I have written 21 poems whose texts are remixed from the text on cans. You can easily find earlier posts about them by clicking on the “Can Poems” category below. I haven’t said much about them lately because the text on most cans is limited, so it is now hard for me to find a can that has fresh vocabulary. I do hope to finish 25 of them eventually, mostly because that is a nice round number.
The quality of the can poems varies, depending on what the text on the cans suggests to me. I am grateful to Editor Jim Thompson for accepting two of them for Cacti Fur. The first, “Earth Fare,” is perhaps somewhat prosaic, but I like that it examines what we owe the earth. The second, “Apple Net,” retells the stories of Adam and Eve and Cain and Abel from a feminist perspective. I am quite pleased with it, even though it is a bit cryptic.
I am grateful to Editor Thompson for giving these works a home. This is the third time I have published in Cacti Fur, mainly because Editor Thompson has hit me up for poems a couple of times, and I know he likes my work, so I send when I can. I like the journal, which features eclectic, not overly esoteric poems, is free to submit to, and responds quickly. I would send more often, but the journal wasn’t open for submissions the last couple of times I had tried before this.
Since it’s been a while, I’ll look forward to seeing what Cacti Fur has been up to lately, and I hope you will check it out as well.
In the meantime, as a reward for your having read so far, here is a Doctor Who review:
My novel is now live in paperback on Amazon. Get it here. Come on. You know you want to know what it’s like to go to a purity ball, to sing in a living Christmas Tree, to attend a re-enactment of the End Times instead of some stupid Halloween party. All these mysterious rituals and more will be revealed to you when you read my book.
In the meantime, here’s another Doctor Who review:
Happy Valentine’s Day! Over the years Valentine’s Day has morphed from a day of grade-school insecurity over whether there’d be any in my box (in the 70s teachers paid no mind to our self-esteem; we just had to tough it out) to a day of spotlighting my romantic insecurities; to a day of romantic bliss because I never had to be insecure about love again (well, hardly ever); and finally to a less romantic day where my husband and I just try to be extra appreciative of one another. Since we’re normally fairly appreciative, this is not that different.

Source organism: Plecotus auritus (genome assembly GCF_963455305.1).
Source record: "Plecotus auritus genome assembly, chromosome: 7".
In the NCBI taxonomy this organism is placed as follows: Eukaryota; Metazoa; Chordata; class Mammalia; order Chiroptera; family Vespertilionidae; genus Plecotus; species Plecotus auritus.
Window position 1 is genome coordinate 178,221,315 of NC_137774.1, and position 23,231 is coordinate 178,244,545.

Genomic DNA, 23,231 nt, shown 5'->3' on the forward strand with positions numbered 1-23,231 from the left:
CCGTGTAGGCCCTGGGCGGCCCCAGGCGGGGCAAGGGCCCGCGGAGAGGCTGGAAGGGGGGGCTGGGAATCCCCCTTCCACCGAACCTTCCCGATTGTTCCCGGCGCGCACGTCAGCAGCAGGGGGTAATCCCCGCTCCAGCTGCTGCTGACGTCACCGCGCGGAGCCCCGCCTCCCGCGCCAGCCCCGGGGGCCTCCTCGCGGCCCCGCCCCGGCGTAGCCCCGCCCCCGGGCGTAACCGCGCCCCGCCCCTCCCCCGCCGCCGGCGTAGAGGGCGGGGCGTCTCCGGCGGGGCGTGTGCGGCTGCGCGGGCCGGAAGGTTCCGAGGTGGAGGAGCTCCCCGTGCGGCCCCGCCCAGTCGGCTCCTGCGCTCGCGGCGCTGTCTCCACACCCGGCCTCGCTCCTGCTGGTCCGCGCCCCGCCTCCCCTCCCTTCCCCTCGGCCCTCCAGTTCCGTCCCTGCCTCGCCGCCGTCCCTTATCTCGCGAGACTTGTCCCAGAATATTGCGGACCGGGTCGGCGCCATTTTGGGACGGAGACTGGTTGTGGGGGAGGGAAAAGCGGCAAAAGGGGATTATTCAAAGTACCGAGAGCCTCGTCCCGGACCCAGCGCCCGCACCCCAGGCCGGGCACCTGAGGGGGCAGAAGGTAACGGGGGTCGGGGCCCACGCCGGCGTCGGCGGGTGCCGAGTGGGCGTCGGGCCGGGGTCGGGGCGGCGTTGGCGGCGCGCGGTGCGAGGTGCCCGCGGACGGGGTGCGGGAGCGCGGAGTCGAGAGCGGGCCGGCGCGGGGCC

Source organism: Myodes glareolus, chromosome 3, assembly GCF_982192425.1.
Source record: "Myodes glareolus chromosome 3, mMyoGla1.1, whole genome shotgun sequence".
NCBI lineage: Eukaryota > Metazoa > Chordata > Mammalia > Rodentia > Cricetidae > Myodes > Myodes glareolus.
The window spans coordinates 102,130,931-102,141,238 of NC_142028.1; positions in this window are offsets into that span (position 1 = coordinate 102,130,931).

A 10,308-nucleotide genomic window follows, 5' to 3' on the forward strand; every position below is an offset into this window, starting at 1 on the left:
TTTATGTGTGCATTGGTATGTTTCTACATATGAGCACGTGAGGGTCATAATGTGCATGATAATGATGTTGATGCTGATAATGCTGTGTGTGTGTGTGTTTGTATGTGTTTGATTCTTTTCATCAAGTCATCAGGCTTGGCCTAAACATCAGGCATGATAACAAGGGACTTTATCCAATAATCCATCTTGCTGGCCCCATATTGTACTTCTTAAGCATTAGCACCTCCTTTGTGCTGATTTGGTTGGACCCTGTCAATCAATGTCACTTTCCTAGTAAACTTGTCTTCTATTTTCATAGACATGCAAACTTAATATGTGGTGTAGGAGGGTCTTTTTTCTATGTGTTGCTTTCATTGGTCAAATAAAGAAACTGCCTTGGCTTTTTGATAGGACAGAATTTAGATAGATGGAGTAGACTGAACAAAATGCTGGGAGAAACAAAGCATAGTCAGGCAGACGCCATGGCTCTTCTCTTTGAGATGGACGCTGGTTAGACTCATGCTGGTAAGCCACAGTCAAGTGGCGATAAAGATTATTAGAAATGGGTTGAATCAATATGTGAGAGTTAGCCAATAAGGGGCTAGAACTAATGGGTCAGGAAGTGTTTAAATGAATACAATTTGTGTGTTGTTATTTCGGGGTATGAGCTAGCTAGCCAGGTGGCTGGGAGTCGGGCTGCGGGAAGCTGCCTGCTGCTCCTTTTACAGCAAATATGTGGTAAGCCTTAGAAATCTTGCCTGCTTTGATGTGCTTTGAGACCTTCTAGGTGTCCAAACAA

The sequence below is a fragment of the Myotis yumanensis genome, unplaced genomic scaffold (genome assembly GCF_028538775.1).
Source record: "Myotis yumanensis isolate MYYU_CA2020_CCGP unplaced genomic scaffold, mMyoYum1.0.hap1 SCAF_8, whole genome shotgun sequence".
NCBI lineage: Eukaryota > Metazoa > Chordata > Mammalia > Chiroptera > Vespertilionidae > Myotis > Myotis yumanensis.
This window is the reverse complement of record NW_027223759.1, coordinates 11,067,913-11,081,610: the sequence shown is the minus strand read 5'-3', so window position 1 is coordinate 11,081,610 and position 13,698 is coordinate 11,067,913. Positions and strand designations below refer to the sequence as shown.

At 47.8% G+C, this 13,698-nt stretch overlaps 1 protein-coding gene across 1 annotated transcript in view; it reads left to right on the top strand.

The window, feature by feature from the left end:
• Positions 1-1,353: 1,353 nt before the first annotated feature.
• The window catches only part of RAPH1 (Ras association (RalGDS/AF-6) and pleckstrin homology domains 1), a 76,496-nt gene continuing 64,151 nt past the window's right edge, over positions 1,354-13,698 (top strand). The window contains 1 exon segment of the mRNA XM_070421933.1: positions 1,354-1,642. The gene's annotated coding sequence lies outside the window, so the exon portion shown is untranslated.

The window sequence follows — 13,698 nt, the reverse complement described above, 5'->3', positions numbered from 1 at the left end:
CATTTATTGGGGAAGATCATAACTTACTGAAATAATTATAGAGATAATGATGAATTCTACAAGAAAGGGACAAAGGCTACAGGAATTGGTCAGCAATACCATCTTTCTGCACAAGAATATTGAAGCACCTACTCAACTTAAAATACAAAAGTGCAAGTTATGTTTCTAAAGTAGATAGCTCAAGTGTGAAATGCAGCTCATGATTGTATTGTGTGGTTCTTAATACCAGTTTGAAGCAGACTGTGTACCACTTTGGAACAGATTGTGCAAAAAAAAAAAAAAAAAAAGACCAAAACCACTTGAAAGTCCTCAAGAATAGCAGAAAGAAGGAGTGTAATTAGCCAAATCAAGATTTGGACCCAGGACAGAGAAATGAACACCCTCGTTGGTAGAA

But while Valentine’s Day was evolving in my personal life, it seems to have changed for the outside world as well. My kids had to bring cards for everyone in the class. As they attained the age of romance, the idea that one should not trigger people’s insecurities became widespread. It was still fine to have a great time with one’s sweetheart, but it wasn’t mandatory, and not having a sweetheart was not a reason to be left out of Valentine’s Day. The Day became about showing love to everyone, especially one’s lover, but also especially people who might be feeling unloved. It now seems to be a day in which we all try to be extra appreciative of one another.
In that spirit, I offer two gifts to my readers. First, I have self-published my novel, The Jesus Wars, on Kindle, and will soon make it available on CreateSpace. I really believe in this novel, even though no agents or publishers did. It’s edgy, and I didn’t have a snappy beginning when I first sent it out, and I think it fell between two stools in the industry: it’s not literarily trendy because sophisticated satire is not in right now; and as Southern literature I don’t think it flatters the South enough (it’s not The Help). I did get an exceptionally kind rejection from Pank, in which the editor said it wasn’t the kind of thing they published but they liked it a lot, and he said it a couple of times and went into more detail than is usual in a rejection.
Here’s something about what the novel does do and how it came to do it. One winter I had just finished playing two awful church shows, and I suddenly thought, “What if these churches were in the same small town?” “What if these fictional churches started to compete with their awful shows?” “What if I could twine a fiction about some closeted gay Christian musicians through my fictional competing shows?” And, later, “What if this all had something to do with our entry into the Iraq War?” So that is how the novel came to be and what it is about. It is funny, but sometimes it is sad because I take my characters seriously.
That’s my first gift. Kindle seems not to have properly listed it yet, though they claim it is live, so here is a link. Please go and have a free look inside. If you like it, you can either buy the whole thing for $3.10 or wait a few weeks until Amazon allows me to lower the price in a tempting sale, or wait a couple of days (I think) and buy the paperback, which I need to take care of next. Or you can do nothing, but where’s the fun in that, and don’t forget you need to make me feel loved today. If you do read it, please, please, please leave me a review. Nothing would make me feel the love more.
My second gift is another Doctor Who review, which you can find below.